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I received a booklet from each of my daughters for Christmas. Some of the pages made me laugh. Others made me cry. But a few pages stood out.

“I love when you talk to me like a friend.”

“I love that you love my opinion.”

“I love how you never are mean to me.”

“I’d be lost without your love.”

It’s not often a person receives tangible signs of progress—an unexpected measurement of how far she’s come.

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love #HFM

My Hands Free journey started as a mission to let go of my millions of distractions and my need for perfection. As those outer barriers dismantled, my inner barriers did too. I felt myself being less of a controlling manager and more of a peaceful nurturer. As my inner barriers weakened, my ability to respond more lovingly, more patiently, and more openly grew.

My friends Lisa and Shawn call this process softening, and I just love the image that word creates and the feeling of calm it brings.

To me, softening has come to mean pausing, breathing, reflecting, surrendering, accepting, opening, and revealing.

But there is more – and this is the kicker:

Softening means seeing—truly seeing.

By responding to others and myself with more compassion, patience, and acceptance, I’ve begun to see less in black and white and more in color. I had no idea my loved ones had so many colors until I began to soften so they could shine.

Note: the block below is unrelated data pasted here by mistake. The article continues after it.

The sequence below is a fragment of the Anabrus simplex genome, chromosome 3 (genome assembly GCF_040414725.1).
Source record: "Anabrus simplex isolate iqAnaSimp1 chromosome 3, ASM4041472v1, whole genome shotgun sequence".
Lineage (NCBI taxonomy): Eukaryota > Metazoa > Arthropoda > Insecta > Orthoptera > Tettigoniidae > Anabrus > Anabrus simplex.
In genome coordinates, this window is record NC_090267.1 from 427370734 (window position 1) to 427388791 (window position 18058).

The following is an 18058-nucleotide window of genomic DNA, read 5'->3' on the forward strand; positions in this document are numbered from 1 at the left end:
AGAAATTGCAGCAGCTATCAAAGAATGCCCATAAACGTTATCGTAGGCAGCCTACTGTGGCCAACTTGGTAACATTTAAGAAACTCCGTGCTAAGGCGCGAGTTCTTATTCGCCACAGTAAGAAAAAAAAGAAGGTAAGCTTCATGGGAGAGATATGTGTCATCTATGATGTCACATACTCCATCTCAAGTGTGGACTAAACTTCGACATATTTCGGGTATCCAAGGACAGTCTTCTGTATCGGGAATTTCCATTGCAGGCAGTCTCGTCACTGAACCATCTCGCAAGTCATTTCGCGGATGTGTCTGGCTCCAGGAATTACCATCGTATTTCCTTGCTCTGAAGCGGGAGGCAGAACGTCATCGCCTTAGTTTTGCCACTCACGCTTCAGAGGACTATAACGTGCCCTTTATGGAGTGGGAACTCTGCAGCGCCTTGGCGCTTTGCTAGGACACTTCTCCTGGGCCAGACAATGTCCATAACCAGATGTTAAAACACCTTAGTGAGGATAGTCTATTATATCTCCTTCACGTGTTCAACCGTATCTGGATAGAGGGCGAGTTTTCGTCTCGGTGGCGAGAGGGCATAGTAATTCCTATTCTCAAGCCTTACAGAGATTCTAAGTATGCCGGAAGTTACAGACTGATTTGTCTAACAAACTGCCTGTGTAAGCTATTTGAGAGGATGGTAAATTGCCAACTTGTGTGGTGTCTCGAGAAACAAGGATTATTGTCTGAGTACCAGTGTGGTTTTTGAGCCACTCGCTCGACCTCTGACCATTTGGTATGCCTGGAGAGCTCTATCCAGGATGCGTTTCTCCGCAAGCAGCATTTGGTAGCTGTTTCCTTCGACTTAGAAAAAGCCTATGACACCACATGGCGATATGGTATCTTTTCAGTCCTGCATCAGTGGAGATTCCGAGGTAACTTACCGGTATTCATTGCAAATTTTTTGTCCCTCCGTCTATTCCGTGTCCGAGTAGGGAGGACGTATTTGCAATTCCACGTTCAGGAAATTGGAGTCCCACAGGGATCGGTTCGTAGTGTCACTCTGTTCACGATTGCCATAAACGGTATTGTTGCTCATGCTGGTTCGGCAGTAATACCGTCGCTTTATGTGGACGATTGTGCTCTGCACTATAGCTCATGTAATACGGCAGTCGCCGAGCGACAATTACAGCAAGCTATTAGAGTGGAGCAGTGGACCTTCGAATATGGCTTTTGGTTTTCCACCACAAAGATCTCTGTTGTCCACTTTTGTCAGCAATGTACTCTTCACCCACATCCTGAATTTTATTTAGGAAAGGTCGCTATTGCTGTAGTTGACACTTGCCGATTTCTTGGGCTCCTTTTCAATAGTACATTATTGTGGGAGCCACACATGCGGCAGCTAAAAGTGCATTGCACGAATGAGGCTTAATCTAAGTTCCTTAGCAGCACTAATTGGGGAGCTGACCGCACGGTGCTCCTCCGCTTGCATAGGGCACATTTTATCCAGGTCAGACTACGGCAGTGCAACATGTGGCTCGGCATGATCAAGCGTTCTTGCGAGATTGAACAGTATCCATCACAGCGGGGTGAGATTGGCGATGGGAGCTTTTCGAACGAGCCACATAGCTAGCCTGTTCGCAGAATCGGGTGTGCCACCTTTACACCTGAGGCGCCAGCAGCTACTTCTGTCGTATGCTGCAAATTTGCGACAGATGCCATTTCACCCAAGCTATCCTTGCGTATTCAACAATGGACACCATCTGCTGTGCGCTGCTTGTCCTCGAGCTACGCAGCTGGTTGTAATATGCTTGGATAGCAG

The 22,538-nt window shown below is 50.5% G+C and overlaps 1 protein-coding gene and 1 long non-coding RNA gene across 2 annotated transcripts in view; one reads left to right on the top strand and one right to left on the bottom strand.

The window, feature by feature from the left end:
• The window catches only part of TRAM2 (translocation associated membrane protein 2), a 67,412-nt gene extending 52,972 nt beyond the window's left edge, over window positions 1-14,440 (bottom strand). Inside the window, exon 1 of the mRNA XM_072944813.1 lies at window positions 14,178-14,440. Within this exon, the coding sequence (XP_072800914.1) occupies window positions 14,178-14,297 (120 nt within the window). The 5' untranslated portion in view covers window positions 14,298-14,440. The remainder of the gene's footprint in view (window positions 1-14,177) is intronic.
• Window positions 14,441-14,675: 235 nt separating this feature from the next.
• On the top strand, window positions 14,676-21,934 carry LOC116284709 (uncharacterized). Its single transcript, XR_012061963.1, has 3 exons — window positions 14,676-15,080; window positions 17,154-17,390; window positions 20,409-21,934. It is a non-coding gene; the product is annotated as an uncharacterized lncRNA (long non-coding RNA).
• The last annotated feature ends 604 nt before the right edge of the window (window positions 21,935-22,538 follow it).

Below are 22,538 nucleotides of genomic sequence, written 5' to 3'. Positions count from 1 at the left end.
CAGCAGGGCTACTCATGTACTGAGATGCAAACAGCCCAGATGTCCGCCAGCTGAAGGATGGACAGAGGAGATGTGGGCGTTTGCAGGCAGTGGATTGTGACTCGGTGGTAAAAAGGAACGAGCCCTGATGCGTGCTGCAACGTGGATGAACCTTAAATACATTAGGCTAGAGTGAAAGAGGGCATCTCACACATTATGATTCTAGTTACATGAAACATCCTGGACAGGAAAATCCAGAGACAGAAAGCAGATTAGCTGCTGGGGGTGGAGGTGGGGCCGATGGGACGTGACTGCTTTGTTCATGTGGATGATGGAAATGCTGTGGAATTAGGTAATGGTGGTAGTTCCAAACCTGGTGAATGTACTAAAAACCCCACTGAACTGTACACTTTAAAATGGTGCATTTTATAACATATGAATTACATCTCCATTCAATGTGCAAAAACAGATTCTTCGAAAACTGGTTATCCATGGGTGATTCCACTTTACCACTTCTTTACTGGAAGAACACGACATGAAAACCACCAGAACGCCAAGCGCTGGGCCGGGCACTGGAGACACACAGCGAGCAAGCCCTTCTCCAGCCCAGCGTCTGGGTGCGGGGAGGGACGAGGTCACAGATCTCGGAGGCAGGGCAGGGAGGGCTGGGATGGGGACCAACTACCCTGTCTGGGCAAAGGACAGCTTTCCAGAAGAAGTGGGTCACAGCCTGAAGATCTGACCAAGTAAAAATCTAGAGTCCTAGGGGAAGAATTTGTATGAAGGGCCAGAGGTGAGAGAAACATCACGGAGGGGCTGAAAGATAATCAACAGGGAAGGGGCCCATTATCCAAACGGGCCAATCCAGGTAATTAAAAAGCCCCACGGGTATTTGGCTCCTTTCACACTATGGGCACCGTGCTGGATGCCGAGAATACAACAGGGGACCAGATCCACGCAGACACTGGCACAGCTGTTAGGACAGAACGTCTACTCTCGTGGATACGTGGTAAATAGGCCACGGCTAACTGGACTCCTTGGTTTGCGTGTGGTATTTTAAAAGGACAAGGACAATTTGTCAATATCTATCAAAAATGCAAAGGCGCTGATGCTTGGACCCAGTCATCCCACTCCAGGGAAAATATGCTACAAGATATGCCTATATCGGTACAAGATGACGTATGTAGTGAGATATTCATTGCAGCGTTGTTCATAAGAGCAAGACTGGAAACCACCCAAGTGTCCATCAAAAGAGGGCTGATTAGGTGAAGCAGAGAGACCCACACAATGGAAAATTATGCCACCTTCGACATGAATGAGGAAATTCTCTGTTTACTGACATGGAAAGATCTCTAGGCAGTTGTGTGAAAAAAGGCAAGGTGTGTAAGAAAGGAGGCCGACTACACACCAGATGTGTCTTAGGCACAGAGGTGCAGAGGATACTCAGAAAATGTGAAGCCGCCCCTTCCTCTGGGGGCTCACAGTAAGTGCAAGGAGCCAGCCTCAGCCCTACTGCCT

waves HFM

As New Year’s resolutions or “word of the year” bounce around in your head this week, I hope this one sticks: soften. It is doable. Its benefits reach far beyond you. It is life-changing and life-giving. And even a little bit of softening goes a long way.

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Consider Being Softer: It’s the Gift They’ve Always Wanted

soften #HFM

“You don’t have to go looking for love when it’s where you come from.” -Werner Erhard

During a nightly walk, my younger daughter told me she wanted to visit a nursing home like we did before we moved. “There’s just something about old people,” she explained. “It makes me sad sometimes when I see them. I just want to cheer them up.”

“Okay,” I said, both pleased and surprised to learn this about her. “Let’s plan on it. And as soon as we get home, I want to show you something.”

After Avery got into her pajamas, we gathered in her bed and I pulled up this video. I’d watched it more times than I care to admit. In this touching German commercial, an elderly father fakes his death in order to get his busy children and grandchildren to come see him for the holidays. The way the man’s sullen face transforms to elation when given the gift of time and presence makes me weep.

I thought I was alone in this emotional reaction to mere commercial—but it turns out, I wasn’t.